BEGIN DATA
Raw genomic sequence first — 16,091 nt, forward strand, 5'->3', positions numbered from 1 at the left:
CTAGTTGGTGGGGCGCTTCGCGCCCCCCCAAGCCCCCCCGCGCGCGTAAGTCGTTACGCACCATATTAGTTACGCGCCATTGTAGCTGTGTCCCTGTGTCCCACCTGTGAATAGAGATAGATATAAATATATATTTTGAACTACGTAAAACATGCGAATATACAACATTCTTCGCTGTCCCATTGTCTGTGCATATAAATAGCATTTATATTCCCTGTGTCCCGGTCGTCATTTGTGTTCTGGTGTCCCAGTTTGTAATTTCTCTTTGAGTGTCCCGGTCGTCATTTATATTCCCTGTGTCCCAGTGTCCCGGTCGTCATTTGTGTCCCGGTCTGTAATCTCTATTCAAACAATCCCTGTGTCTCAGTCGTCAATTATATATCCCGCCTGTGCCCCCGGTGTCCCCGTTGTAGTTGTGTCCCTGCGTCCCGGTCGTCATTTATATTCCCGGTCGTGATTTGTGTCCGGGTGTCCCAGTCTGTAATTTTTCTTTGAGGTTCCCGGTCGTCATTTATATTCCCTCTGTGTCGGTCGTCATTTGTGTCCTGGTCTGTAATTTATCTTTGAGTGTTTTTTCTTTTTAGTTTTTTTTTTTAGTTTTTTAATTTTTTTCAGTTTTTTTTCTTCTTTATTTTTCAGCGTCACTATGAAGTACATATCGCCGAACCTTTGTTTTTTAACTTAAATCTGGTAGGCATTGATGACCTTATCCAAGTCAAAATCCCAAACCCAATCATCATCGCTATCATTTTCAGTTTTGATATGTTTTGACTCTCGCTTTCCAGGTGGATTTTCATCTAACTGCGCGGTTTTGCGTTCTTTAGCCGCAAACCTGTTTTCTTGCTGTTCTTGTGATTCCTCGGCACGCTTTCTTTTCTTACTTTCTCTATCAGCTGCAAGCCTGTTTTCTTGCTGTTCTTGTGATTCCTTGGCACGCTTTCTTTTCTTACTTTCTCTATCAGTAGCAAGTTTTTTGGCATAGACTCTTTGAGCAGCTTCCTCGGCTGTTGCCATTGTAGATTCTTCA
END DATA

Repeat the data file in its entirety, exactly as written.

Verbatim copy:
Raw genomic sequence first — 16,091 nt, forward strand, 5'->3', positions numbered from 1 at the left:
CTAGTTGGTGGGGCGCTTCGCGCCCCCCCAAGCCCCCCCGCGCGCGTAAGTCGTTACGCACCATATTAGTTACGCGCCATTGTAGCTGTGTCCCTGTGTCCCACCTGTGAATAGAGATAGATATAAATATATATTTTGAACTACGTAAAACATGCGAATATACAACATTCTTCGCTGTCCCATTGTCTGTGCATATAAATAGCATTTATATTCCCTGTGTCCCGGTCGTCATTTGTGTTCTGGTGTCCCAGTTTGTAATTTCTCTTTGAGTGTCCCGGTCGTCATTTATATTCCCTGTGTCCCAGTGTCCCGGTCGTCATTTGTGTCCCGGTCTGTAATCTCTATTCAAACAATCCCTGTGTCTCAGTCGTCAATTATATATCCCGCCTGTGCCCCCGGTGTCCCCGTTGTAGTTGTGTCCCTGCGTCCCGGTCGTCATTTATATTCCCGGTCGTGATTTGTGTCCGGGTGTCCCAGTCTGTAATTTTTCTTTGAGGTTCCCGGTCGTCATTTATATTCCCTCTGTGTCGGTCGTCATTTGTGTCCTGGTCTGTAATTTATCTTTGAGTGTTTTTTCTTTTTAGTTTTTTTTTTTAGTTTTTTAATTTTTTTCAGTTTTTTTTCTTCTTTATTTTTCAGCGTCACTATGAAGTACATATCGCCGAACCTTTGTTTTTTAACTTAAATCTGGTAGGCATTGATGACCTTATCCAAGTCAAAATCCCAAACCCAATCATCATCGCTATCATTTTCAGTTTTGATATGTTTTGACTCTCGCTTTCCAGGTGGATTTTCATCTAACTGCGCGGTTTTGCGTTCTTTAGCCGCAAACCTGTTTTCTTGCTGTTCTTGTGATTCCTCGGCACGCTTTCTTTTCTTACTTTCTCTATCAGCTGCAAGCCTGTTTTCTTGCTGTTCTTGTGATTCCTTGGCACGCTTTCTTTTCTTACTTTCTCTATCAGTAGCAAGTTTTTTGGCATAGACTCTTTGAGCAGCTTCCTCGGCTGTTGCCATTGTAGATTCTTCA